When I feel like I can’t take it anymore, I just remember someone always has it worse. Some women who have issues before 24 weeks (“viability”) are told to terminate their pregnancy every time they see the doctor. A woman in my online support group had 3 other kids and her husband was deployed while she was hospitalized for months. A woman I met here at the hospital had to be in the Trendelenburg position for her entire 7 week stay (slightly upside down) AND had already lost 5 babies (her baby is doing great in the NICU now!). In some countries, I just learned yesterday, you are required to have hospital staff stay with you in your room 24/7, even while you try to sleep. While I can get up to use the restroom, some women have bed side commodes, bedpan only, or even a catheter. And, at least I have the chance to be on bed rest; I could have lost my baby already. So, I am very, very lucky.

 

Ask for help!

This was the MOST DIFFICULT thing for both my husband and I. The first week I was here, my beautiful, wonderful coworkers friends that I am lucky to work with asked if I needed anything. As a type A personality control freak, it was physically painful to ask if they could organize a way to get dinners for my husband and son. And I am SO GRATEFUL that I could ask and they could deliver. We have had homemade dinners 2-3 times a week since I was admitted 8 weeks ago. My husband is still having trouble asking for help. This past week was the worst. He wrecked his truck and our water heater broke in the same day. A friend (with a working truck) offered to help replace the water heater, and my husband was actually going to turn him down!

You can get through this, no matter the outcome, and no matter how long you are on bed rest. You just need to speak up for yourself. If you are lonely, rally more visitors (chaplains and lactation consultants, even if you aren’t religious or don’t intend on breastfeeding, are great visitors). You need to ask for help, and you need to find ways to waste your time while there. And it’s always okay to allow yourself to feel what’s going on–you need to have a few good cries, but don’t dwell on it! You can do this, mama!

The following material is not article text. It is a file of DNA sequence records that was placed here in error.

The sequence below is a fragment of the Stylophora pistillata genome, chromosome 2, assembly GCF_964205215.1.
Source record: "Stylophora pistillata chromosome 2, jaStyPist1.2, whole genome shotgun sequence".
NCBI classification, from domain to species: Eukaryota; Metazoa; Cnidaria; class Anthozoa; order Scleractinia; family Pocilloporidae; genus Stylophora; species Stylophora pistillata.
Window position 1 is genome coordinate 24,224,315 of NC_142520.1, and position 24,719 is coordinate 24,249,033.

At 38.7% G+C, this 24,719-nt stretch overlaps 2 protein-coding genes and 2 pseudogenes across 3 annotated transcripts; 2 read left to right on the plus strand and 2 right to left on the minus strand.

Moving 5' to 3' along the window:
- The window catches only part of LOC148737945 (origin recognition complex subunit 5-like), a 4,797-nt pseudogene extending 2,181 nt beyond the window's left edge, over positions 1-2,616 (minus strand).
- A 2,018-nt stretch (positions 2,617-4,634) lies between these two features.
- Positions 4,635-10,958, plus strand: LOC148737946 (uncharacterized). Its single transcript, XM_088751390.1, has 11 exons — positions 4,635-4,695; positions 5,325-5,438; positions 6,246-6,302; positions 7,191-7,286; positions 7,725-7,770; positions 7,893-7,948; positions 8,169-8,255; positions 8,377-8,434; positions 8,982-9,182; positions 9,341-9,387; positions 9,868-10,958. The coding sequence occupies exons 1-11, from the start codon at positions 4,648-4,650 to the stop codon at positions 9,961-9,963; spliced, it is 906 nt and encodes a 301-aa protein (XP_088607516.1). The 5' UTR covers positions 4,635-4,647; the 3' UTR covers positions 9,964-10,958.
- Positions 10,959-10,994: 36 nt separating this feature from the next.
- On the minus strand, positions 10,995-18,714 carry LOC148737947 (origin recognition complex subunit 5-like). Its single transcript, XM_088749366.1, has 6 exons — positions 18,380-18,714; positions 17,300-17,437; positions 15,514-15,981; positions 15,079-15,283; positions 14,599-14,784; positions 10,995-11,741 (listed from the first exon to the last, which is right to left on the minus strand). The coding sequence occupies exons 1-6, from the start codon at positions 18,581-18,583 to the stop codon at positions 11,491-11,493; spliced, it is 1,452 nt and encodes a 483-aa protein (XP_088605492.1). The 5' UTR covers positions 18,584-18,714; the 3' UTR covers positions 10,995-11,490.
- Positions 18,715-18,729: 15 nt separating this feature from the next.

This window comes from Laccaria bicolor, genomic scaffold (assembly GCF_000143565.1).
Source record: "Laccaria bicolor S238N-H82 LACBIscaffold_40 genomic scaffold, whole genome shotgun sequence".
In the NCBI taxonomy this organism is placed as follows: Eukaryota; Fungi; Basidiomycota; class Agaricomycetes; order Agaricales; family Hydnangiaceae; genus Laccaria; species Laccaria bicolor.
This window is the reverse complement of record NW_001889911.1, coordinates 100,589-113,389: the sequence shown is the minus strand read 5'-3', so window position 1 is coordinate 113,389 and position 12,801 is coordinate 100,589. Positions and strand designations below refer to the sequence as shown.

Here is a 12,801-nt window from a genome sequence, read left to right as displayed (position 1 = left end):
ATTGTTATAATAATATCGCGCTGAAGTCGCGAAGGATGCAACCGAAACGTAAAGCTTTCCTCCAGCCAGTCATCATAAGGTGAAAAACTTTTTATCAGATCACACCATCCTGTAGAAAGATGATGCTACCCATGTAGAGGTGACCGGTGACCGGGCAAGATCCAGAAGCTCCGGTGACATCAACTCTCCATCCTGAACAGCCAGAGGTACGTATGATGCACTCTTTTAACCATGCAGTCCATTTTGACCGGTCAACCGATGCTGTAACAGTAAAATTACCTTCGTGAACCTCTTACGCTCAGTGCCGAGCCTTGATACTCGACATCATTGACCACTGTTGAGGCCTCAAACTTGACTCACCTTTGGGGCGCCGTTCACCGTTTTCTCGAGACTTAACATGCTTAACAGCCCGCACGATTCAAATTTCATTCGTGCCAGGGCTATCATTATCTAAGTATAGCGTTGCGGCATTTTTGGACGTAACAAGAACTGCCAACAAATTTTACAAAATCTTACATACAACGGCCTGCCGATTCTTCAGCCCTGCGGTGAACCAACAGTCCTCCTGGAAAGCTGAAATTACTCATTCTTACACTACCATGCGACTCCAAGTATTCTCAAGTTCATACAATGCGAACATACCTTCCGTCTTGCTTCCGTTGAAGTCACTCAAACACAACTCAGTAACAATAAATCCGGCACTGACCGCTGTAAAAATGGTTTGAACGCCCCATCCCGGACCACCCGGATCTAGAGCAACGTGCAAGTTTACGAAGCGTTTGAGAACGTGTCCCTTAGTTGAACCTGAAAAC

Jess is a mom of one (going on two), wife and high school science teacher in Texas. She is currently becoming an expert on crocheting, napping, hospital gossip, and killing time after being sentenced to 11 weeks of hospital bed rest. You can find her current bed rest adventures and some hilarious posts on “what to do with all the free time you have with a new baby” that she wrote before she realized she’d never sleep again at her blog, Mama Drama Jess.

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18 Comments

  • I’m just now finding this post. Don’t know when it was published but it would have helped me while i was pregnant.
    I found out i was 10 weeks pregnant by pure accident (during my annual PAP smear) and was told right away to go on bed rest due to placental abruption (i was in shock to learn i was pregnant as i thought the bleeding was my period) and placenta previa. It wasn’t the way i imagined my first pregnancy to be but in the end i had a good support group (GREAT husband plus my mom & mother in law who both live abroad) , i was lucky i had no other kid to take care of, the luxury of being in my own home and mostly i was lucky enough to just be pregnant – something we often take for granted while a lot of women would pay to just be pregnant and won’t care about being on bed rest. I was on strict bed rest for 5 months then was allowed to go out twice a week for 30min at a time (which seemed like a lot to me and by then i was so weak that i would never last the whole half hour).
    I bled until a couple of weeks before delivering my baby – born on his due date. By then my placenta had moved and i could have a natural birth. I wish all women to have a birth as awesome as mine was (karma!). All my friends that had an amazing pregnancy had problems after. You can’t have it all. At then end of the day, what matters the most is that the baby comes out healthy. It’s about being selfless and being a parent before your baby even comes. You put his needs before yours and although it’s not easy you know it’s the only way to save him/her.
    While pregnant i met another pregnant woman on a long bed rest like me and she lost her baby along the way. I never allowed myself to complain after that.

    My baby just turned 11 months and is healthy and the most precious gift ever!

  • Everything is so true! Especially on focusing on how it could be worse. With our first my water broke at 15 weeks but it wasn’t discovered until 20, so I was on bedrest until 27.5 (she was only here three days) – I’m VERY happy to see that your scenario is working out so much better!!!! Congratulations!!!!

  • I was on bedrest for a week with my oldest – I had a partial placental abruption at 24w2d and she was born six days later when I began hemorrhaging. (She’s now two and a half and doing great!)

    Bedrest is HARD. Emotionally, physically. I strongly recommend the website Sidelines.org, which connects women on bedrest with mentors who have been in their shoes – it’s a lot saner than the Babycenter boards. I also recommend asking for a hospital social worker who can plug you into all the services that are available – massage therapy, hairdressers, music therapy, talk therapy, physical therapy, animal therapy, crafting, faith-based support, general support groups and homeopathic options like aromatherapy and acupuncture are just a few of the things that are available, but doctors and nurses may not think to offer.

    For distraction, I found online gaming to be very helpful. Sometimes it’s easier to not pay attention to what’s happening to you!